Most of us are well schooled in the legends associated with Diwali and why it is celebrated by now – The return of Ram to Ayodhya and the killing of the demon Narakasur are well known and celebrated reasons for the occasion of Diwali depending on which part of India one hails from.
But there are a few lesser known legends that might come as a surprise.
For instance, in certain parts of south India, its believed that Satyabhama, the wife of Lord Krishna is the one who actually killed Narakasur not Krishna himself. According to the story, in accordance with a boon, Naraksur could not be killed by anyone except his mother. Because his mother had died in his childhood, Narakasur considered himself immortal. Satyabhama, a reincarnation of Narakasur’s mother was the one who finally killed him according to this legend.
According to another folktale, the day when God Yama (God of death) visited his sister Yami is celebrated as Bhai Dhooj or Yama Dwitiya on the occasion of Diwali in the northern parts of the country.
In certain parts of Himachal Pradesh, Diwali is celebrated a month after it’s celebrated in the rest of the country, because according to the legend, the news of Lord Ram’s return from the forest reached a month later.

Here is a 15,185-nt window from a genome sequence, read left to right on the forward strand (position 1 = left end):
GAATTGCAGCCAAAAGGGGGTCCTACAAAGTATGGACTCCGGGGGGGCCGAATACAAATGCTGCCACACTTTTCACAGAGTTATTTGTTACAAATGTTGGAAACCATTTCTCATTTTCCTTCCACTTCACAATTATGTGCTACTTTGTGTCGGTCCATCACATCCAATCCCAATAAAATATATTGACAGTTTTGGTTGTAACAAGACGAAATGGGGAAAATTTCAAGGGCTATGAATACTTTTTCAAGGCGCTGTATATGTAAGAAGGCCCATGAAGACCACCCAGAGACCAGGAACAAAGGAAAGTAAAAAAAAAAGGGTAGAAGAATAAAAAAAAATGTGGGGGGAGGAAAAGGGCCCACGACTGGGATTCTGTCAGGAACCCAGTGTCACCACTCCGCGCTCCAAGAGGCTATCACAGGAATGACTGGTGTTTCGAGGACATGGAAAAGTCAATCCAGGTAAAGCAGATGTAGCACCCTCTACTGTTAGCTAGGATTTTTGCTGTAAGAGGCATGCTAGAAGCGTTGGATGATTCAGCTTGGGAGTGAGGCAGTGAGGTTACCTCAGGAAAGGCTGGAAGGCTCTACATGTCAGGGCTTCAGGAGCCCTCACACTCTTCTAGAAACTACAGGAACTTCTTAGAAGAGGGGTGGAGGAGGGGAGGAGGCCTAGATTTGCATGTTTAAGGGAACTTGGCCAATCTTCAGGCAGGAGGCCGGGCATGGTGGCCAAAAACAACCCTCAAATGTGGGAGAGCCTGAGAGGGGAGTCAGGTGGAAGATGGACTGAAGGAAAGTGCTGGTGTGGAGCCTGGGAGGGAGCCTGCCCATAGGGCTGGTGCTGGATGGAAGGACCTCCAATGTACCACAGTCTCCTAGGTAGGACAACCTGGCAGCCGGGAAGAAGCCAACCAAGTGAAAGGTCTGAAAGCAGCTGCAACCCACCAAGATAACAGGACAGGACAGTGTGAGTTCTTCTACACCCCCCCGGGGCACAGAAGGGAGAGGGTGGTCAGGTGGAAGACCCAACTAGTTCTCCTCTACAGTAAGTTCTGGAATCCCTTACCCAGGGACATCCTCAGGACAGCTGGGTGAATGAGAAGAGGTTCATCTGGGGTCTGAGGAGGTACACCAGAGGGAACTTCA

Of course, lots of legends associate Goddess Lakshmi with Diwali. In Kerala, the return of the benevolent asura King Bali for a single day in a year to kingdom is celebrated as Diwali.
In Bengal, the day when Lord Shiva prostrated himself in front of Goddess Kali to rein in her murderous rampage is celebrated as Diwali. King Vikramaditya was also considered to.have ascended his throne on Diwali.
Diwali isn’t merely a Hindu festival. Jains celebrate Diwali as the day when Lord Mahavira attained Nirvana while Sikhs consider it the day when Guru Hargobind, the sixth guru, was set free from imprisonment after fifteen years.
Diwali has traditionally been a time of new beginnings. Businessmen mark the start of a new business year with Diwali, the women believe in a luminuos start to the year ahead with the lighting of lamps and bursting of crackers.
No matter which part of India you hail from and irrespective of the legends that you believe in, Diwali as a festival is a unifying factor across the length and breadth of the country.
Given the air pollution levels and the increased threat of catching covid in a smog filled atmosphere, be sure to have a smoke free and safe Diwali. Below is a throwback post on this topic for your reference.